4th May 2017 – Self-released
01. Sagittarius A*
02. Astrogalactic Sprites
03. Cult of the Druid
04. Forbidden Fruit
06. Tyrannosaurus Hex
Cybernetic Witch Cult are dropping releases at a rate of knots; two studio albums and a live record in only a few short years is quite a legacy already. Building on their established psych doom/DIY sound, they’ve re-recorded some old classics and added two new tracks; off-the-cuff EPs like this can often be a little aimless, but Troglodithic Trip is a clear development in their sound.
Elevating previous material to a better recorded standard makes this release a great starting point for their material and great fun as a stand-alone. Cybernetic Witch Cult’s fantasy/cult film/dinosaur-worship songwriting themes remain intact but their sonic palette gets a huge low-end boost. It works here; they’ve greatly benefited from a boost to warmth and depth.
New tracks “Sagittarius A*” and “Cult of the Druid” fit nicely alongside the older re-worked tracks. There’s a particular focus on vocal placement; “Sagittarius A*“ has a particularly engaging Cathedral quality and “Cult of the Druid“‘s “we obey” hook helps to break up the 7-minute prog opus. In terms of individual performances, Alex Wyld’s vocals have never sounded so full and punchy; this is probably the clearest mark-up, and it’s a dramatic improvement on their previous outings. Kale Deane’s low-end sounds thunderous and new addition Lewis May fills the chair very well indeed, bringing some deft, tasteful snare fills which complement their often busy mix.
There are some flourishes added to the re-recorded versions; “Human” gains some samples and “Astrogalactic Sprites” features some additional high-pitched vocals. These add depth to their internal, bizarre mythology and are tasteful additions to already well-crafted tracks packed full of bizarre charm – notable addition “Tyrannosaurus Hex” concerns time travel, dinosaurs and black magic. Despite the apparent silliness the narratives are surprisingly well-worked out; concise storytelling is generally an optional extra for metal bands, so it’s nice to see that tradition upheld.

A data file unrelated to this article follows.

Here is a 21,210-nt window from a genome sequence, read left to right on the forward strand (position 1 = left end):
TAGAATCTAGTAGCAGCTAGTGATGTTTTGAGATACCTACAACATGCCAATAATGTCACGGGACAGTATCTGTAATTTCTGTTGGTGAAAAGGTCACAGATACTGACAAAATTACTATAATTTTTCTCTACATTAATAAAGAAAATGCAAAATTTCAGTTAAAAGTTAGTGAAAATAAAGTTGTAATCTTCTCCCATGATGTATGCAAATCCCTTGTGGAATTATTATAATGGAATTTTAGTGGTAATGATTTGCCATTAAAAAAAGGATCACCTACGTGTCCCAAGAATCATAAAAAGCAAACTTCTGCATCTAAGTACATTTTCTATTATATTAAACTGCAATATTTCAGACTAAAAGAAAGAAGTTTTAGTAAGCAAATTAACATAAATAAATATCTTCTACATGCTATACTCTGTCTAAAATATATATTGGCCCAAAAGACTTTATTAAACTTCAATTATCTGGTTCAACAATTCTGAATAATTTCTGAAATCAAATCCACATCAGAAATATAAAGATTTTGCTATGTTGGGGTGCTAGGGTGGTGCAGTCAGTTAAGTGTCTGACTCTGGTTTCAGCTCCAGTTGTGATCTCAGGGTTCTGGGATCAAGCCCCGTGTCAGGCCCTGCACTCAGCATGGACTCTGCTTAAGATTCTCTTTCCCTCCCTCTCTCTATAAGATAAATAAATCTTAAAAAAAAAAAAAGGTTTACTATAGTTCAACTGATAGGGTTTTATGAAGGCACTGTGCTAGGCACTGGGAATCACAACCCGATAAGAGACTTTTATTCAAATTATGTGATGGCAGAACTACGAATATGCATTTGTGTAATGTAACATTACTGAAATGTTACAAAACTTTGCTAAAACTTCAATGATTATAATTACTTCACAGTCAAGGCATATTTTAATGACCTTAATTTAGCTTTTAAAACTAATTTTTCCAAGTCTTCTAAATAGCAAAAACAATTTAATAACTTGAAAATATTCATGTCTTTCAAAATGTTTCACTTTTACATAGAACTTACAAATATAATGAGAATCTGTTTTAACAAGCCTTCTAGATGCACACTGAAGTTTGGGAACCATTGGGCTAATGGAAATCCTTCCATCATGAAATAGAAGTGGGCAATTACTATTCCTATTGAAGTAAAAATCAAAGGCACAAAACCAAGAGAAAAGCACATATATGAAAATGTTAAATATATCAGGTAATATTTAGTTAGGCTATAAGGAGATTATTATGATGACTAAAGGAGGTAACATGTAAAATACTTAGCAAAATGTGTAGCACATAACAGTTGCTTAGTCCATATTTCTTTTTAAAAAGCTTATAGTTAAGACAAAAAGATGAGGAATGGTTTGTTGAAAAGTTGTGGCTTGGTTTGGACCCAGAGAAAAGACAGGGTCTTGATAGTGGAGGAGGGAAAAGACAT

Witch Cult aren’t a novelty band but they’re in on their not-quite joke. If you veer towards po-faced no-jokes satanic doom or noise-dadaist sludge this is likely Not Your Jam. There is a sense that this is a curio for established fans – the improvement in quality from debut Morlock Rock really is dramatic – but equally for newcomers this is a treat. There’s a strong sense that Witch Cult are playing to their strengths; if you weren’t a fan before this may sway you to their fuzzed-out ways.
Cybernetic Witchcult are something of a singularity in UK doom; they’re heavily in on the fun but without descending into parody, smothered in fuzz but still essentially a songy band. Their film references and DIY aesthetic give them an affable vibe, so it’s nice to be reminded that they can also write bangers.